United States District Court, D. Colorado
ORDER ON MOTION TO PROCEED ANONYMOUSLY
Michael E. Hegarty, United States Magistrate Judge.
Jane Doe seeks to proceed anonymously and keep this entire
case sealed from the public record. Because Plaintiff has not
demonstrated that this case involves highly sensitive and
personal matters, departure from the presumption favoring
public access to judicial proceedings is not warranted.
Accordingly, I deny Plaintiff's Motion For Leave to
Proceed Anonymously or For Leave to File a Sealed Case.
January 25, 2018, Plaintiff initiated this case under the
pseudonym Jane Doe. Compl., ECF No. 1. Plaintiff alleges
Defendants Vail Resorts, Inc. and Vail Corporation, Inc.
failed to rehire her as a ski instructor due to her
disability (severe depression and anxiety), her workers'
compensation claims, and her complaints about her
compensation and required work hours. Id. at
¶¶ 7-30. Plaintiff brings claims for (1)
discrimination, (2) violations of the Fair Labor Standards
Act and the Colorado Wage Act, and (3) violations of the
Employee Retirement Income Security Act. Id.
February 8, 2018, Plaintiff filed the present Motion for
Leave to Proceed Anonymously, ECF No. 8. Plaintiff seeks to
use a pseudonym or seal this case because of the mental
health issues underlying her claims. Id. at 3-4.
Plaintiff argues that publically disclosing her mental health
disabilities will “have an adverse impact on [her]
reputation and work as an attorney in this community.”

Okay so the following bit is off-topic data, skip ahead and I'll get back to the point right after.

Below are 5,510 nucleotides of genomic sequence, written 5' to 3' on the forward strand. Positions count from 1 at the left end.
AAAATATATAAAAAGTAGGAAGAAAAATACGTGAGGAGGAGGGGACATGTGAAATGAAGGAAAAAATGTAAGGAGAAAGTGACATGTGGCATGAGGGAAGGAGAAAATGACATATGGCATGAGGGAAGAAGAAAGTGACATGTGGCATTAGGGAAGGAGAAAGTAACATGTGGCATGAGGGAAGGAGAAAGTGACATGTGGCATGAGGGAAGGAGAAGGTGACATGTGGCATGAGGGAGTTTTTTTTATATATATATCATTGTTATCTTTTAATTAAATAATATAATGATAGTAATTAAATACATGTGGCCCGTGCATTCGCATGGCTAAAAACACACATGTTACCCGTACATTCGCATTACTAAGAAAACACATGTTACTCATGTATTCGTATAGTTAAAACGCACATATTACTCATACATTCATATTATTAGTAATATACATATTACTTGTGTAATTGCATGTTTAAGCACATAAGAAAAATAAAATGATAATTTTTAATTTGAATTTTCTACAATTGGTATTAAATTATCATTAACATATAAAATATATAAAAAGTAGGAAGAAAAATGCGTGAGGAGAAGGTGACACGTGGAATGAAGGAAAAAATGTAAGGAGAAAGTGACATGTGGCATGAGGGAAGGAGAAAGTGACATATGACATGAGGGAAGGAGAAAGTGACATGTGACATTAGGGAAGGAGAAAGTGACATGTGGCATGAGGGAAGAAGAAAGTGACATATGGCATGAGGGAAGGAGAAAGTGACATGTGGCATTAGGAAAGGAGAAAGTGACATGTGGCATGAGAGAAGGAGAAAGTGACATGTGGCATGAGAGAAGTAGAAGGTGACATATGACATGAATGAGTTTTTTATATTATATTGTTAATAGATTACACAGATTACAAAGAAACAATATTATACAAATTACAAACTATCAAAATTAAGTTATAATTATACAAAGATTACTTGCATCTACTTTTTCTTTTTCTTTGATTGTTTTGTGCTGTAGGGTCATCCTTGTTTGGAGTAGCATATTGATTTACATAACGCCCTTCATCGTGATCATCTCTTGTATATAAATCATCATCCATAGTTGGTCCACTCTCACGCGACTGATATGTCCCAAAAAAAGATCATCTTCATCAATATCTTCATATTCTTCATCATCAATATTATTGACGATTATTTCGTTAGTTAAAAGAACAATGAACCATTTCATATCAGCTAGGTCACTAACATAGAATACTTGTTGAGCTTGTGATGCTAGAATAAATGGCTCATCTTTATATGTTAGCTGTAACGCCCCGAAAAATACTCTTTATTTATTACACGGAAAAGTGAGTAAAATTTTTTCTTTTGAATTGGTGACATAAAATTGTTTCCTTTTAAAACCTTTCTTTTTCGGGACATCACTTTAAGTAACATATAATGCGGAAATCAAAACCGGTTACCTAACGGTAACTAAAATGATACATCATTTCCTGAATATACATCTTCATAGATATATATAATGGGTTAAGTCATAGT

Decl. of Plaintiff ¶ 3, ECF No. 8-1. According to
Plaintiff, “[t]o require [her] to proceed under her own
name is to force [her] to choose between seeking redress for
the Defendants'] discrimination and damaging her
professional reputation through the stigmas associated with
mental illnesses.” Mot. to Proceed Anonymously 5.
filed a response to Plaintiffs motion on March 5, 2018. Resp.
to Mot. to Proceed Anonymously, ECF No. 17. Defendants first
contend that Plaintiff already disclosed her identity and her
mental health diagnoses in her workers' compensation
claim. Id. at 3-5. Next, Defendants assert Plaintiff
s mental health conditions are not highly sensitive, and
Plaintiff has not made a sufficient showing of harm to
overcome the public interest in open judicial proceedings.
Id. at 5-9. Finally, Defendants argue that
permitting Plaintiff to proceed anonymously would hinder
their ability to effectively defend this case. Id.
at 9. Plaintiff filed a reply brief on March 23, 2018. Reply
in Supp. of Mot. to Proceed Anonymously, ECF No. 28.
under a pseudonym in federal court is, by all accounts,
‘an unusual procedure.'” Femedeer v.
Haun, 227 F.3d 1244, 1246 (10th Cir. 2000) (quoting
MM v. Zavaras, 139 F.3d 798, 800 (10th Cir. 1998)).
Indeed, using a pseudonym is contrary to Federal Rule of
Civil Procedure 17(a), which requires that an action
“be prosecuted in the name of the real party in
interest.” Fed.R.Civ.P. 17(a); Femedeer, 227
F.3d at 1246. Furthermore, “courts have long recognized
a common-law right of access to judicial records.”
Mann v. Boatright, 477 F.3d 1140, 1149 (10th Cir.
2007). Therefore, a presumption exists in favor of public
access to judicial proceedings. Id.
“[t]he ‘presumption of access . . . can be
rebutted if countervailing interests heavily outweigh the
public interests in access.'” Id. (quoting
Rushford v. New Yorker Magazine, Inc., 846 F.2d 249,
253 (4th Cir. 1988)). The Tenth Circuit has described three
“exceptional circumstances” in which a plaintiff
may proceed anonymously: (1) matters of a highly sensitive
and personal nature, (2) matters involving a real risk of
physical harm, and (3) matters in which the injury litigated
against would be incurred by disclosing the plaintiff's
identity. Femedeer, 227 F.3d at 1246. Ultimately,
the court must “weigh the plaintiff's claimed